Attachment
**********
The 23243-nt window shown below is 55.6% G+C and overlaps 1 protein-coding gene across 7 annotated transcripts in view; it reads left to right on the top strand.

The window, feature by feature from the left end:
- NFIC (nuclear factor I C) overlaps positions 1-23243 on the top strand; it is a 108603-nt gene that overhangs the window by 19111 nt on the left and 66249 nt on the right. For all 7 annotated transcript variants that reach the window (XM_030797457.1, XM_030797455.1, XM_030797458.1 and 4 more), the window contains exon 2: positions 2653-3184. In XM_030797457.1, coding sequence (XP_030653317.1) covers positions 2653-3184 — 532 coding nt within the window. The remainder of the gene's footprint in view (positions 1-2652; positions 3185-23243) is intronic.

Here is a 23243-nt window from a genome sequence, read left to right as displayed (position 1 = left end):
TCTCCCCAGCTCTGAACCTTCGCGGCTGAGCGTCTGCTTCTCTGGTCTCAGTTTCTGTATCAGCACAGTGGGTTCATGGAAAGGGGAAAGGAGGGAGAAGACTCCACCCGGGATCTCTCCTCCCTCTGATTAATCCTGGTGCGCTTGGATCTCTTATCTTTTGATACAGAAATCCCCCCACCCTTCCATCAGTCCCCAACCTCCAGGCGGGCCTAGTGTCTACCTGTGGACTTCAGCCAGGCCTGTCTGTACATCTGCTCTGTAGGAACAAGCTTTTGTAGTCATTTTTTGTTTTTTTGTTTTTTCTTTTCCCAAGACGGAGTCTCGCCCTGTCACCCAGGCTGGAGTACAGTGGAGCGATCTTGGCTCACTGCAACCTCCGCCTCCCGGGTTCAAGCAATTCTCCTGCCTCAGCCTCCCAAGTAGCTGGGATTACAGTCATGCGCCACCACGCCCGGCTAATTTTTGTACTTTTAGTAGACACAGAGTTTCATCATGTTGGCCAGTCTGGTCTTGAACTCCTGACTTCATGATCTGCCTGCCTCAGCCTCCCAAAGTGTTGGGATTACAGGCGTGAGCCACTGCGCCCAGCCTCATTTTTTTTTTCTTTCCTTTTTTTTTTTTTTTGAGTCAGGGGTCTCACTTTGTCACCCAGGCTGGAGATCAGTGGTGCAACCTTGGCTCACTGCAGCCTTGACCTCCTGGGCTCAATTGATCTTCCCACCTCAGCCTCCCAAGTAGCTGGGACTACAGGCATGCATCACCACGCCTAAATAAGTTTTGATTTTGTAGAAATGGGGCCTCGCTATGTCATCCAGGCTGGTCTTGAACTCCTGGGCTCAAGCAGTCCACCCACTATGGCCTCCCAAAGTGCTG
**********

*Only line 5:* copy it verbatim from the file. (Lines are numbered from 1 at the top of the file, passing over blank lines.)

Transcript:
TCTCCCCAGCTCTGAACCTTCGCGGCTGAGCGTCTGCTTCTCTGGTCTCAGTTTCTGTATCAGCACAGTGGGTTCATGGAAAGGGGAAAGGAGGGAGAAGACTCCACCCGGGATCTCTCCTCCCTCTGATTAATCCTGGTGCGCTTGGATCTCTTATCTTTTGATACAGAAATCCCCCCACCCTTCCATCAGTCCCCAACCTCCAGGCGGGCCTAGTGTCTACCTGTGGACTTCAGCCAGGCCTGTCTGTACATCTGCTCTGTAGGAACAAGCTTTTGTAGTCATTTTTTGTTTTTTTGTTTTTTCTTTTCCCAAGACGGAGTCTCGCCCTGTCACCCAGGCTGGAGTACAGTGGAGCGATCTTGGCTCACTGCAACCTCCGCCTCCCGGGTTCAAGCAATTCTCCTGCCTCAGCCTCCCAAGTAGCTGGGATTACAGTCATGCGCCACCACGCCCGGCTAATTTTTGTACTTTTAGTAGACACAGAGTTTCATCATGTTGGCCAGTCTGGTCTTGAACTCCTGACTTCATGATCTGCCTGCCTCAGCCTCCCAAAGTGTTGGGATTACAGGCGTGAGCCACTGCGCCCAGCCTCATTTTTTTTTTCTTTCCTTTTTTTTTTTTTTTGAGTCAGGGGTCTCACTTTGTCACCCAGGCTGGAGATCAGTGGTGCAACCTTGGCTCACTGCAGCCTTGACCTCCTGGGCTCAATTGATCTTCCCACCTCAGCCTCCCAAGTAGCTGGGACTACAGGCATGCATCACCACGCCTAAATAAGTTTTGATTTTGTAGAAATGGGGCCTCGCTATGTCATCCAGGCTGGTCTTGAACTCCTGGGCTCAAGCAGTCCACCCACTATGGCCTCCCAAAGTGCTG